Wearables such as fitness trackers have made it very simple for individuals to gather a lot of information about themselves. How helpful some of this information is from a health perspective or even in terms of precision may be debatable, but irrespective of that, it created an appetite among consumers for more aspects of their life to be measured and quantified. As technologies become more and more sophisticated, this trend will only increase and more phones will become accessible that will allow us to monitor some health aspects of our life like how our sleeping positions affect our overall health, and understanding the different factors that can influence our sleep quality like how many hours should you eat prior to bedtime or how wide is a queen size bed should be.
It takes a comparatively long time for most adjustments to our bodies to manifest, making it psychologically hard to link conduct and reward. Quantifying our daily life generates more systems of short-term reward that promote beneficial behavior. For example, if you were able to achieve your target steps for the week, you can reward yourself by treating yourself on a luxury spa, purchasing rugs for kitchen that you’ve been eyeing for a week or even checking out online home products to create a comfortable sanctuary. .
Digitalization of Health Information
Health care providers acknowledge that the industry is now leaning towards consumer-driven health care. Physicians are increasingly aware that patients have easier access to care and cost information and that this gives them more voice in the decision-making process. To improve patient care, sharing health care information is vital. However, how data is shared should be controlled by a number of laws and regulations for this usually involves an exchange of critical information on health care.
Overall, an exchange of records on health care enables offices, hospitals, nurses, and other organizations of physicians to interact electronically about a patient. These schemes are intended to shorten the care cycle and enhance general care quality while reducing expenses as well.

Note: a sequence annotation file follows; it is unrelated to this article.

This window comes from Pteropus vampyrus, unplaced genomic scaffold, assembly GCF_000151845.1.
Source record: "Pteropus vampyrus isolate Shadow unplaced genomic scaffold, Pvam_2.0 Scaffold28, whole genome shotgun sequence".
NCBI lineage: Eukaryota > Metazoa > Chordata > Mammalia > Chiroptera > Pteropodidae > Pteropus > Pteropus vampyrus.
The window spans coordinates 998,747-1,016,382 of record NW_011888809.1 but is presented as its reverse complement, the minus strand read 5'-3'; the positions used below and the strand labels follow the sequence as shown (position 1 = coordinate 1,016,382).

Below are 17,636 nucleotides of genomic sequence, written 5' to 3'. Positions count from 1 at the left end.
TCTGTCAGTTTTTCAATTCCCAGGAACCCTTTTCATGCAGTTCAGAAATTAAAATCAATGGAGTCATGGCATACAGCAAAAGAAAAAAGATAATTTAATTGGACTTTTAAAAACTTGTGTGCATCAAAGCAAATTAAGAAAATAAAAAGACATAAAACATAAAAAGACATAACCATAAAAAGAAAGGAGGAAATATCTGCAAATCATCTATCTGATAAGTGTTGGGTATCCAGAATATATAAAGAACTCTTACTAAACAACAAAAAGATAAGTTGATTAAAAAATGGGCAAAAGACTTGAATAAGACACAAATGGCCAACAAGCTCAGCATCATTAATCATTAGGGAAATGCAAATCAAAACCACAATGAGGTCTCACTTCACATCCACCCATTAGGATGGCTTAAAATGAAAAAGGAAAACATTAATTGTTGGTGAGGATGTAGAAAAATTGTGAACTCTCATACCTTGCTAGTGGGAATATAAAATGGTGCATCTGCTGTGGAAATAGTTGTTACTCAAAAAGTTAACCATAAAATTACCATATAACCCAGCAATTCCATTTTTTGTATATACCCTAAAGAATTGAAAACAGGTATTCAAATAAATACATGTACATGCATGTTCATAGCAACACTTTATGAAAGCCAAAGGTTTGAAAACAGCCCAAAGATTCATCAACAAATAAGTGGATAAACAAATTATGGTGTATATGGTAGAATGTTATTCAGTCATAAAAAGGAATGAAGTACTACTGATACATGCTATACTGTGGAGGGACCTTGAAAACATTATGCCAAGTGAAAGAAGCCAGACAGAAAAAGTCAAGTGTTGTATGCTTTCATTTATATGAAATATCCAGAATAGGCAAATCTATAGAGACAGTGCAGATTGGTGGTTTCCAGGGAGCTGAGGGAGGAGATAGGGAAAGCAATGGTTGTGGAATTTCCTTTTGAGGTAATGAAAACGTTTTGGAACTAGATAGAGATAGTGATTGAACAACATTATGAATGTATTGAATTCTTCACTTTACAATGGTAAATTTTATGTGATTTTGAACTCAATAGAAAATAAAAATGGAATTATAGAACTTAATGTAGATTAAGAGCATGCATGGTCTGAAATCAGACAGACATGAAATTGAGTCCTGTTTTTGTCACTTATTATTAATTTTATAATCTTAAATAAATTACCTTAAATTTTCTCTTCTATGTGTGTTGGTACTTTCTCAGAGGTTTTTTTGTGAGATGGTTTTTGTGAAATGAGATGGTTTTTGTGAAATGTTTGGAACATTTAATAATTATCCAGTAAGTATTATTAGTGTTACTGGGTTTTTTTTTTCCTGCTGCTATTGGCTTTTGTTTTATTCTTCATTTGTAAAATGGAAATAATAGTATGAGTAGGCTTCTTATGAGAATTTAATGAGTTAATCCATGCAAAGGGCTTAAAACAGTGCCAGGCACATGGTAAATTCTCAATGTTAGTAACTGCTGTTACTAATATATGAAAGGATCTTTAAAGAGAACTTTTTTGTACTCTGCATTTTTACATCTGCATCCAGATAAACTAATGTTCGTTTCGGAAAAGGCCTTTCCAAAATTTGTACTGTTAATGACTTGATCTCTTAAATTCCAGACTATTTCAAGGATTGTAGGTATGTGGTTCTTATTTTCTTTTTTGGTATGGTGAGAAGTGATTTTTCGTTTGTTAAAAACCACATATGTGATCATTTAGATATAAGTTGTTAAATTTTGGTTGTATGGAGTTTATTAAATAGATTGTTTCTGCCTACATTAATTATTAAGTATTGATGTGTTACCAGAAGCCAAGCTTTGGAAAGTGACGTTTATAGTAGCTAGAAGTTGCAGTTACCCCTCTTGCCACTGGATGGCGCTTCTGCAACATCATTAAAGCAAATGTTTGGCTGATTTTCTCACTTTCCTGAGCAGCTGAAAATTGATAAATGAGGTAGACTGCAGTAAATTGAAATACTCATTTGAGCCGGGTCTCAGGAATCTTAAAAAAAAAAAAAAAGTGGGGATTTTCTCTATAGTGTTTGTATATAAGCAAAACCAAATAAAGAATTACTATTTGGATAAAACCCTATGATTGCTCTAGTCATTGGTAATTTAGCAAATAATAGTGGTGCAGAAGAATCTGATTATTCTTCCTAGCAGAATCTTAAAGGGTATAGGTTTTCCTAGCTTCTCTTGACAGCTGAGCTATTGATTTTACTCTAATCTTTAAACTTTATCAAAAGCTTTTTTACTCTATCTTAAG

Paper documents cannot be updated as fast as electronic records, nor can they be searched as easily. If health care providers can communicate digitally about a patient, all physicians who access the exchange can readily update their personal electronic patient charts in an exchange that adheres to that communication directly to the patient’s chart. This implies less opportunity of being readmitted, misdiagnosed, and even helping to reduce unnecessary test duplication. If providers were able to integrate these innovative exchanges into their workflow, full, helpful data about the clients they serve would be much easier to acquire.
Technology for Fighting Addiction
Technology also changes how we treat distinct types of addiction. Technology-Assisted Care (TAC) involves using technology equipment to provide patients directly with certain elements of psychotherapy or behavioral therapy through communication with a web-based program.
A number of technology-based measures in the treatment of substance use disorders (SUD) prove to be very efficient. An instance of this is the Therapeutic Education System (TES), an interactive, web-based psychosocial tool for SUDs Another case is a web-based smoking ending program called “Project Quit.” Many addiction therapy centers across the U.S. are utilizing these methods of addiction therapy based on technology to obtain more efficient outcomes.
The technology-based scheme merely replicates a treatment program that, when provided by a person, is already known to operate, and they do so consistently and at the moment and location suitable for the patient.
Over the past two decades, several developments have been created in our healthcare industry, and technology is regarded as the driving force behind most of these changes. Technology is revolutionizing the healthcare industry in a very distinctive way by shifting healthcare, altering the way medicines are developed, and how treatments are delivered. As a result, the healthcare landscape is changing very rapidly. The technology is moving healthcare forward in a manner that could give healthcare providers and customers excellent dividends.
Chee Gates is a writer, editor, and content strategist who covers all things health, wellness, and home. She’s been published in O, The Oprah Magazine, Family Circle, Fitness, and more. If she weren’t such a word nerd, she’d be a celebrity vegan chef and YouTube-famous break dancer.
You can find the author’s picture attached to this email.